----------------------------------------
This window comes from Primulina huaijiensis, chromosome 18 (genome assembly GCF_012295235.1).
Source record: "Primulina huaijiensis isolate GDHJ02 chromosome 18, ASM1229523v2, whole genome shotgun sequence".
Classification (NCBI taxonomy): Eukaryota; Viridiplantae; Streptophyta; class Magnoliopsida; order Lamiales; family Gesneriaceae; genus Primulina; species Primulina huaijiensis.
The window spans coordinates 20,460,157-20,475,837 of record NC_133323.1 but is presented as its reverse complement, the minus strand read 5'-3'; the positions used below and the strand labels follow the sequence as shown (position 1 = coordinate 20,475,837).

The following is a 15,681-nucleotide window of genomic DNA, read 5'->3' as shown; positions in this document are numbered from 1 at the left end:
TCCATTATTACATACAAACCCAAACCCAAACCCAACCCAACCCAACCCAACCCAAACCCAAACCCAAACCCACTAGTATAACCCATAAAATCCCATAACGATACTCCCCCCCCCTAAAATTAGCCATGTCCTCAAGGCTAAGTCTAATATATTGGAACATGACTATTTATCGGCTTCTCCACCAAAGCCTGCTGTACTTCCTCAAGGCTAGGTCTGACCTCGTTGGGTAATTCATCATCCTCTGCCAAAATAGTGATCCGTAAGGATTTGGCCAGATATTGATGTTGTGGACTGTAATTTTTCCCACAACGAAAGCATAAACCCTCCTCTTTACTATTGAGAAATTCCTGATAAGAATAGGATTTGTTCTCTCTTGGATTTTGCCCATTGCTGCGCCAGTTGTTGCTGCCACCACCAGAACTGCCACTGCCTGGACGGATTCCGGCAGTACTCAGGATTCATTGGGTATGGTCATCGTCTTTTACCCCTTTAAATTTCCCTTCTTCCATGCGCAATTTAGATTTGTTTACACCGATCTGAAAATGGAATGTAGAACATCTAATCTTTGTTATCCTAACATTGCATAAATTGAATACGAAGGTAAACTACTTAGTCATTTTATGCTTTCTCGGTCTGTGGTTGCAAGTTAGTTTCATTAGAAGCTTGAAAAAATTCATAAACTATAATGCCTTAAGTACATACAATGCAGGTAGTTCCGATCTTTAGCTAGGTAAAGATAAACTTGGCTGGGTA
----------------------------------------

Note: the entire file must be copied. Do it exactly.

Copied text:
This window comes from Primulina huaijiensis, chromosome 18 (genome assembly GCF_012295235.1).
Source record: "Primulina huaijiensis isolate GDHJ02 chromosome 18, ASM1229523v2, whole genome shotgun sequence".
Classification (NCBI taxonomy): Eukaryota; Viridiplantae; Streptophyta; class Magnoliopsida; order Lamiales; family Gesneriaceae; genus Primulina; species Primulina huaijiensis.
The window spans coordinates 20,460,157-20,475,837 of record NC_133323.1 but is presented as its reverse complement, the minus strand read 5'-3'; the positions used below and the strand labels follow the sequence as shown (position 1 = coordinate 20,475,837).

The following is a 15,681-nucleotide window of genomic DNA, read 5'->3' as shown; positions in this document are numbered from 1 at the left end:
TCCATTATTACATACAAACCCAAACCCAAACCCAACCCAACCCAACCCAACCCAAACCCAAACCCAAACCCACTAGTATAACCCATAAAATCCCATAACGATACTCCCCCCCCCTAAAATTAGCCATGTCCTCAAGGCTAAGTCTAATATATTGGAACATGACTATTTATCGGCTTCTCCACCAAAGCCTGCTGTACTTCCTCAAGGCTAGGTCTGACCTCGTTGGGTAATTCATCATCCTCTGCCAAAATAGTGATCCGTAAGGATTTGGCCAGATATTGATGTTGTGGACTGTAATTTTTCCCACAACGAAAGCATAAACCCTCCTCTTTACTATTGAGAAATTCCTGATAAGAATAGGATTTGTTCTCTCTTGGATTTTGCCCATTGCTGCGCCAGTTGTTGCTGCCACCACCAGAACTGCCACTGCCTGGACGGATTCCGGCAGTACTCAGGATTCATTGGGTATGGTCATCGTCTTTTACCCCTTTAAATTTCCCTTCTTCCATGCGCAATTTAGATTTGTTTACACCGATCTGAAAATGGAATGTAGAACATCTAATCTTTGTTATCCTAACATTGCATAAATTGAATACGAAGGTAAACTACTTAGTCATTTTATGCTTTCTCGGTCTGTGGTTGCAAGTTAGTTTCATTAGAAGCTTGAAAAAATTCATAAACTATAATGCCTTAAGTACATACAATGCAGGTAGTTCCGATCTTTAGCTAGGTAAAGATAAACTTGGCTGGGTA